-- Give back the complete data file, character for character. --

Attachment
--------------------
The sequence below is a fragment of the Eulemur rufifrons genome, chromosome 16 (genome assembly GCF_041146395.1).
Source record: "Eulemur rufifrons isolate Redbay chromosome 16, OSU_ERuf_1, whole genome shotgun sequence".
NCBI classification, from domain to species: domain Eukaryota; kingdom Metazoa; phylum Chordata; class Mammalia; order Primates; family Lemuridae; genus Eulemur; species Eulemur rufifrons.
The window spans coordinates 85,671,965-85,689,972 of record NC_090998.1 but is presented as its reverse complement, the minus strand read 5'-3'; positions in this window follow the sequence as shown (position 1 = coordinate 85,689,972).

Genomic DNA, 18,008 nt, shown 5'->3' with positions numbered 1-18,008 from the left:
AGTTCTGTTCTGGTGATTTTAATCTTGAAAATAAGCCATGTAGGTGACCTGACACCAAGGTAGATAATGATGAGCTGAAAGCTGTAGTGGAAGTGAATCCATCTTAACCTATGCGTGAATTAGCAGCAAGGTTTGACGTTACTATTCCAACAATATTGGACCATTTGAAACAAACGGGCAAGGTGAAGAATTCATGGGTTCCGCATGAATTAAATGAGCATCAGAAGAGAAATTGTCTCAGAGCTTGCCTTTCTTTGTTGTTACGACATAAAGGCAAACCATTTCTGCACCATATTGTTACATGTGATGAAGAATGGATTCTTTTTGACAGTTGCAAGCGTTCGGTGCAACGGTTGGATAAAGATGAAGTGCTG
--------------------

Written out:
The sequence below is a fragment of the Eulemur rufifrons genome, chromosome 16 (genome assembly GCF_041146395.1).
Source record: "Eulemur rufifrons isolate Redbay chromosome 16, OSU_ERuf_1, whole genome shotgun sequence".
NCBI classification, from domain to species: domain Eukaryota; kingdom Metazoa; phylum Chordata; class Mammalia; order Primates; family Lemuridae; genus Eulemur; species Eulemur rufifrons.
The window spans coordinates 85,671,965-85,689,972 of record NC_090998.1 but is presented as its reverse complement, the minus strand read 5'-3'; positions in this window follow the sequence as shown (position 1 = coordinate 85,689,972).

Genomic DNA, 18,008 nt, shown 5'->3' with positions numbered 1-18,008 from the left:
AGTTCTGTTCTGGTGATTTTAATCTTGAAAATAAGCCATGTAGGTGACCTGACACCAAGGTAGATAATGATGAGCTGAAAGCTGTAGTGGAAGTGAATCCATCTTAACCTATGCGTGAATTAGCAGCAAGGTTTGACGTTACTATTCCAACAATATTGGACCATTTGAAACAAACGGGCAAGGTGAAGAATTCATGGGTTCCGCATGAATTAAATGAGCATCAGAAGAGAAATTGTCTCAGAGCTTGCCTTTCTTTGTTGTTACGACATAAAGGCAAACCATTTCTGCACCATATTGTTACATGTGATGAAGAATGGATTCTTTTTGACAGTTGCAAGCGTTCGGTGCAACGGTTGGATAAAGATGAAGTGCTG